1909 Copyright Act Edit

Under the 1909 Copyright Act, which was in force until January 1, 1978, a fictional character might arguably have achieved copyright protection as a "component part" of a work.[1]

1976 Copyright Act Edit

In the 1976 Copyright Act, Congress did away with separate copyright protection for components of works. Under current U.S. copyright law, copyright protection extends only to "original works of authorship" that are “fixed” in a “tangible medium of expression.”[2]

Graphically depicted characters, unlike literary characters, might qualify separately under the Act’s inclusion of "pictorial, graphic, and sculptural works" in the list of protectable works of authorship.[3] Purely literary characters, however, like other non-tangible concepts found within a literary work, are not independently copyrightable.

Congress has rejected proposals to extend copyright protection to fictional characters, following the recommendation of the Register of Copyrights:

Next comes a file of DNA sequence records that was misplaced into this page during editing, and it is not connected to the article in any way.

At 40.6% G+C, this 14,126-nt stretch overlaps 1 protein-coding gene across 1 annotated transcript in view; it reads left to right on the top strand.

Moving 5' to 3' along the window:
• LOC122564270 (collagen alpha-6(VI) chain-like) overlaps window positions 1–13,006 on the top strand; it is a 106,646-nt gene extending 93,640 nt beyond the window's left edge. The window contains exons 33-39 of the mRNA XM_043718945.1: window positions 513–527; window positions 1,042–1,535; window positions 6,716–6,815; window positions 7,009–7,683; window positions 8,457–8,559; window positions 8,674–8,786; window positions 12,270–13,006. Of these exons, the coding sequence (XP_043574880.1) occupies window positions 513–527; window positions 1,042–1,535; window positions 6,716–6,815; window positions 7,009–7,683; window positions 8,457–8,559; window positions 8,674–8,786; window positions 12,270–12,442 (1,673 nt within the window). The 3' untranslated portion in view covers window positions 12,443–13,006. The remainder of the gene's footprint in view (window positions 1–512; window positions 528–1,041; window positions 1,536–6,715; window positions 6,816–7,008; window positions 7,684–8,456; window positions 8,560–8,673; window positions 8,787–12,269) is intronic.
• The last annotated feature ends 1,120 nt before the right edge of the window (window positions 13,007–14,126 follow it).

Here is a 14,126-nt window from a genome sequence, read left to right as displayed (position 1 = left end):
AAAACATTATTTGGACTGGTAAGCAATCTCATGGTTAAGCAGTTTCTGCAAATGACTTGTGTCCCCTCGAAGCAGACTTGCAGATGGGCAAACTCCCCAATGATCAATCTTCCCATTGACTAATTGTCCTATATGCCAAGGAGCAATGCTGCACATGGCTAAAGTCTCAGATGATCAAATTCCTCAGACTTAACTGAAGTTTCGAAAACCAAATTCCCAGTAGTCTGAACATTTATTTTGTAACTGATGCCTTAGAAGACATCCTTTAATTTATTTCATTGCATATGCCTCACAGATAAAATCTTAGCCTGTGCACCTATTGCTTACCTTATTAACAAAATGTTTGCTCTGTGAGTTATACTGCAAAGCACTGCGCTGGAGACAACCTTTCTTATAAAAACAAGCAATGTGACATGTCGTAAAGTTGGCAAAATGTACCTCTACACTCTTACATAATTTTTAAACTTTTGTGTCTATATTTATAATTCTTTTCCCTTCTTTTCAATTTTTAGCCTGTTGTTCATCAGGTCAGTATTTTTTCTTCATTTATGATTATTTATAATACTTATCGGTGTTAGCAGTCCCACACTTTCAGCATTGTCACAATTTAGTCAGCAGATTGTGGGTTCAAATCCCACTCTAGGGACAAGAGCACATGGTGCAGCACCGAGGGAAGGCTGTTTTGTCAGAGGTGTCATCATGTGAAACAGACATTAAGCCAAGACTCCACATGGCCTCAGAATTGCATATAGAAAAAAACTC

Proposals have been advanced for identifying fictional characters as copyrightable works in themselves under the bill. . . . As is equally true in the case of detailed presentations of plot setting, or dramatic action, we believe it would be unnecessary and misleading to specify fictional characters as a separate class of copyrightable works.[4]

It is a longstanding practice of the U.S. Copyright Office to refuses to register characters.[5]

References Edit

  1. 17 U.S.C. §3 (1976) ("The copyright provided by this title shall protect all the copyrightable component parts of the work copyrighted, and all matter therein in which copyright is already subsisting, but without extending the duration or scope of such copyright.").
  2. 17 U.S.C. §102.
  3. Id.
  4. Supplemental Report of the Register of Copyrights on the General Revision of U.S. Copyright Law: 1965 Revision Bill, 89 Cong., 1st Sess. (1965) (quoted in Melville B. Nimmer & David Nimmer, Nimmer on Copyright §2.12 (1999)).
  5. See Compendium of Copyright Office Practices II §202.02(1) ("The copyright law does not provide for the copyright registration of characters as such. However, original works of authorship describing, depicting, or embodying a character are registrable if otherwise in order.").
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